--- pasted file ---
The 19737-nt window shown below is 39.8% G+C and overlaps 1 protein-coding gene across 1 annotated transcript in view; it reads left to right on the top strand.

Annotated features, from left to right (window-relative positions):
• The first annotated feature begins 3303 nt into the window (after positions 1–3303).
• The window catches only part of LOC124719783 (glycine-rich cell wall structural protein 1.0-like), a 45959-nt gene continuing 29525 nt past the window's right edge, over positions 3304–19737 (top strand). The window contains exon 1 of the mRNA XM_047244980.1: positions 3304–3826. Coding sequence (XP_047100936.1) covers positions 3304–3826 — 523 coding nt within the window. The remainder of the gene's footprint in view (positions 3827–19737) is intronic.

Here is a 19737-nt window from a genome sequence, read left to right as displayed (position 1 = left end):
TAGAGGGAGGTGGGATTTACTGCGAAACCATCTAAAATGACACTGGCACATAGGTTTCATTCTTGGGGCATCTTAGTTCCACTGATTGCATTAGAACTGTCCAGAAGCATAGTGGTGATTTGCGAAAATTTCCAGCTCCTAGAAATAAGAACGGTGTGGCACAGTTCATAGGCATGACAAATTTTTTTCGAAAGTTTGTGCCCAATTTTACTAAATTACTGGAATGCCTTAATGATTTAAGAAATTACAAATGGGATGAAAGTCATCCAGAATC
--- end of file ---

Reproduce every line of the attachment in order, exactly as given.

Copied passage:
The 19737-nt window shown below is 39.8% G+C and overlaps 1 protein-coding gene across 1 annotated transcript in view; it reads left to right on the top strand.

Annotated features, from left to right (window-relative positions):
• The first annotated feature begins 3303 nt into the window (after positions 1–3303).
• The window catches only part of LOC124719783 (glycine-rich cell wall structural protein 1.0-like), a 45959-nt gene continuing 29525 nt past the window's right edge, over positions 3304–19737 (top strand). The window contains exon 1 of the mRNA XM_047244980.1: positions 3304–3826. Coding sequence (XP_047100936.1) covers positions 3304–3826 — 523 coding nt within the window. The remainder of the gene's footprint in view (positions 3827–19737) is intronic.

Here is a 19737-nt window from a genome sequence, read left to right as displayed (position 1 = left end):
TAGAGGGAGGTGGGATTTACTGCGAAACCATCTAAAATGACACTGGCACATAGGTTTCATTCTTGGGGCATCTTAGTTCCACTGATTGCATTAGAACTGTCCAGAAGCATAGTGGTGATTTGCGAAAATTTCCAGCTCCTAGAAATAAGAACGGTGTGGCACAGTTCATAGGCATGACAAATTTTTTTCGAAAGTTTGTGCCCAATTTTACTAAATTACTGGAATGCCTTAATGATTTAAGAAATTACAAATGGGATGAAAGTCATCCAGAATC